Musicology at Eastman

Upcoming Events

Thursdays at 4:30 p.m., New Sibley Library 404, unless otherwise indicated

10 September 2015
Rachel Mundy, University of Pittsburgh
“Collecting Silence: Race, Culture, and Species in Professional Song Collecting 1900-1945”

24 September 2015
Susan Boynton, Columbia University
“Music and the Cluniac Vision of History”

Saturday, 10 October 2015, 5:00 p.m., Howard Hanson Hall
Patience Chaitezvi Munjeri
“Praying for the nation: Mbira music at Chiweshe’s Dzivaguru shrine”
Sponsored by the Humanities Corridor of Central New York

Wednesday, 14 October 2015, 7:00 p.m., Welles-Brown Room, Rush Rhees Library
Mendelssohn and His World: Cultural Contexts for Elijah, panel discussion
Sponsored by UR Humanities Center

Tuesday, 20 October 2015, 4:30 p.m., Ciminelli Lounge in the Eastman Student Living Center
Kingsley Day, on reconstructing Chopin Mazurkas
Co-sponsored with Piano and Music Theory

22 October 2015, 7:00 p.m., Welles-Brown Room, Rush Rhees Library
Mendelssohn and His World: Performance Contexts for Elijah, panel discussion
Sponsored by UR Humanities Center

29 October 2015, 7:00 p.m., Welles-Brown Room, Rush Rhees Library
A. Larry Todd, Duke University
Mendelssohn and His World: “Mendelssohn as a Prodigy”
Sponsored by UR Humanities Center

5 November 2015
AMS Preview

19 November 2015
AMS Roundup

→ Full Events Listing


New Publications

Locke Book 2015 Ralph Locke (professor emeritus), Music and the Exotic from the Renaissance to Mozart (Cambridge University Press, 2015).
Koskoff Book Ellen KoskoffA Feminist Ethnomusicology: Writings on Music and Gender (University of Illinois Press, 2014).
thym_booksmall Jürgen Thym, Professor Emeritus., ed., Mendelssohn, the Organ, and Music of the Past (Eastman Studies in Music, University of Rochester Press, 2014).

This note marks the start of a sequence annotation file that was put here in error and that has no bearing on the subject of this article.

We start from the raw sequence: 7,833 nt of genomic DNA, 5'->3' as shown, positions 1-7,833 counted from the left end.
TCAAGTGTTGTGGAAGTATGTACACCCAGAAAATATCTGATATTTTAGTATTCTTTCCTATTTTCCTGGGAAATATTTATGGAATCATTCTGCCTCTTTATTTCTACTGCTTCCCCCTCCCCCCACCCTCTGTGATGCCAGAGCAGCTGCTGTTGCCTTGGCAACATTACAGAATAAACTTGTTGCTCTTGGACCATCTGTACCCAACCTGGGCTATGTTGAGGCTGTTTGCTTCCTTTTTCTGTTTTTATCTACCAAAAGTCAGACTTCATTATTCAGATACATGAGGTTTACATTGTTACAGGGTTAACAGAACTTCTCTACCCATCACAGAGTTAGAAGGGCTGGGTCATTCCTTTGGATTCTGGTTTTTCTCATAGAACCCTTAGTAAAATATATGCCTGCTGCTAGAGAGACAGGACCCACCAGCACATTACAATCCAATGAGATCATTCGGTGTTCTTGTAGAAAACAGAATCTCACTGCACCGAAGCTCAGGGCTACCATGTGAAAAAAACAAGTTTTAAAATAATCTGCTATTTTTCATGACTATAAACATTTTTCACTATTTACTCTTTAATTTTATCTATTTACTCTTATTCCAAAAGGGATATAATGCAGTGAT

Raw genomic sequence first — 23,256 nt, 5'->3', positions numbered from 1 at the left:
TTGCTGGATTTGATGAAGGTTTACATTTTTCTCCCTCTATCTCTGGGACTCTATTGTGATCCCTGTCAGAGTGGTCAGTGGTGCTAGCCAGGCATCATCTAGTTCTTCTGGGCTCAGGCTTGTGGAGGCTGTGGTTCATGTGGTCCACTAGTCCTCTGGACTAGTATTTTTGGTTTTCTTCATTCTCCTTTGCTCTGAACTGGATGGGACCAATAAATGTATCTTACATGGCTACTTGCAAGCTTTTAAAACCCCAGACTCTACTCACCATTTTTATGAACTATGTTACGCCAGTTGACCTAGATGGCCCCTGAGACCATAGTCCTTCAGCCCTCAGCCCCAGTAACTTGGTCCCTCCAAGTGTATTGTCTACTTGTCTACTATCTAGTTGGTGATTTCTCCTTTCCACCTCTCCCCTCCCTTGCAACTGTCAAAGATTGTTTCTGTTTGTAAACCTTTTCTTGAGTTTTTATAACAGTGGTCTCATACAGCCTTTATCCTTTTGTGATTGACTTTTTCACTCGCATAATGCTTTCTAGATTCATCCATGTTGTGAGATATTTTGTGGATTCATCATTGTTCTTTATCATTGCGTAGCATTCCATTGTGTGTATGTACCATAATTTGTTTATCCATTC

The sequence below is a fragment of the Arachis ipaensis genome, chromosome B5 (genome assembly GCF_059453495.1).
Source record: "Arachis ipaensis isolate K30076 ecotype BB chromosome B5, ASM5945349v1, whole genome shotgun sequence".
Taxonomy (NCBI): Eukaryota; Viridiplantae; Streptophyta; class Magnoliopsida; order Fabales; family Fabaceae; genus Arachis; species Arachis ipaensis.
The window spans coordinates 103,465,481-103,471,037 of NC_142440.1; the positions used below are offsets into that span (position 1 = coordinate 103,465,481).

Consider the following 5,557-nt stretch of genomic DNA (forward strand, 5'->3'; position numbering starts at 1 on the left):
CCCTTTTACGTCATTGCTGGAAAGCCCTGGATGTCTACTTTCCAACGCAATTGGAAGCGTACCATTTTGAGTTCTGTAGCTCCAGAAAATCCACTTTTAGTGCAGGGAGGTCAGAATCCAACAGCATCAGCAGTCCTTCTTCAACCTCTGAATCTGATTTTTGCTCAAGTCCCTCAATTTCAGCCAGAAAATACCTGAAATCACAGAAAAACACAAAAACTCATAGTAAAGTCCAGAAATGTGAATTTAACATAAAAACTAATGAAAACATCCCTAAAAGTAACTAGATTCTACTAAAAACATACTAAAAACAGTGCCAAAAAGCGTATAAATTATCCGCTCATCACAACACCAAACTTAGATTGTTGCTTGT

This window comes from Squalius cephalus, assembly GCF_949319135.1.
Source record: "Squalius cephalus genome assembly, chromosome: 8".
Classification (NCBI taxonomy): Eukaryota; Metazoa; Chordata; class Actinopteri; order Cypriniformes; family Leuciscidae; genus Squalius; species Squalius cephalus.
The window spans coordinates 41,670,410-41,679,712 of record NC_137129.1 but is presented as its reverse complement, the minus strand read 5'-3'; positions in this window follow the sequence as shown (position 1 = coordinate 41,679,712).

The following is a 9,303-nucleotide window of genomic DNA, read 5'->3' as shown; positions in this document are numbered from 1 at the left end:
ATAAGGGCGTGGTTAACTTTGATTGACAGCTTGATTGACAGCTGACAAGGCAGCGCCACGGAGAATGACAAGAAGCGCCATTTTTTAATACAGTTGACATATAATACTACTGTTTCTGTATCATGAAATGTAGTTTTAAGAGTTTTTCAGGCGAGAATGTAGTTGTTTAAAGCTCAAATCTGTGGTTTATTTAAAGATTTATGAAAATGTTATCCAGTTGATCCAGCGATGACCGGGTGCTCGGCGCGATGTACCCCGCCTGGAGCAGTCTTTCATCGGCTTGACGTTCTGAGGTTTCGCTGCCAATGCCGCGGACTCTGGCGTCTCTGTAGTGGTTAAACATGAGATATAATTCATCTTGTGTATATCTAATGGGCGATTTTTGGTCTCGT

Anderson Book 2014 Michael Anderson, St. Anne in Renaissance Music: Devotion and Politics (Cambridge University Press, 2014).
watkins_booksmall Holly Watkins, Metaphors of Depth in German Musical Thought (Cambridge University Press, 2011).

ESM Musicology on Facebook:

Associate Professor Michael Anderson and PhD student Naomi Gregory presented to groups of students from the freshman Eastman Colloquium on the recent visit of that course to the Memorial Art Gallery. Michael talked about the history that can be found in a page of fifteenth-century chant manuscript, and Naomi talked about and performed on the Italian baroque organ. They joined Assistant Professor of Humanities Rachel Remmel and MAG Curator of European Art Nancy Norwood to help students gain an understanding of the intersections and parallels between art and music. ...

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I'm relieved to report that current PhD student Jacek Blaszkiewicz, who is doing research in Paris this year, is safe. Like us all, he is deeply troubled by the horrific attacks of yesterday. Our thoughts are very much with the people of Paris and all France today. ...

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For prospective PhD students . . . we are changing our admissions practices this year. Whereas in the past Eastman has always required in-person interviews for the Musicology PhD program--a parallel to the auditions most Eastman students perform--this year we will be conducting all interviews via Skype (or phone). Travel to Rochester will not be required. We hope the change makes our application process less burdensome and brings us more in line with other programs. In any case, we look forward to application season! ...

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Faculty News

Michael Anderson Michael Anderson won the University of Rochester Provost’s Multidisciplinary Award and will undertake a recording and online archiving project in 2013-14 in connection with the reinstallation of the medieval gallery at the Memorial Art Gallery. His book on Renaissance music for St. Anne is forthcoming from Cambridge University Press in March 2014.
Corbett Bazler Corbett Bazler, newly appointed assistant professor in the Music Department at the College of the University of Rochester, presented a paper at the 2011 AMS meeting in San Francisco. The title, “Reforming Handel: The Failed Heroics of Imeneo (1740) and Deidamia (1741)”, reflects research contained in his recently completed dissertation at Columbia University.
Melina Esse Melina Esse was awarded the AMS Alfred Einstein Award for 2014 for her article “Encountering the improvvisatrice in Italian Opera,” Journal of the American Musicological Society 66, no. 3 (Fall 2013): 709-70. This award honors “a musicological article of exceptional merit published by a scholar in the early stages of his or her career.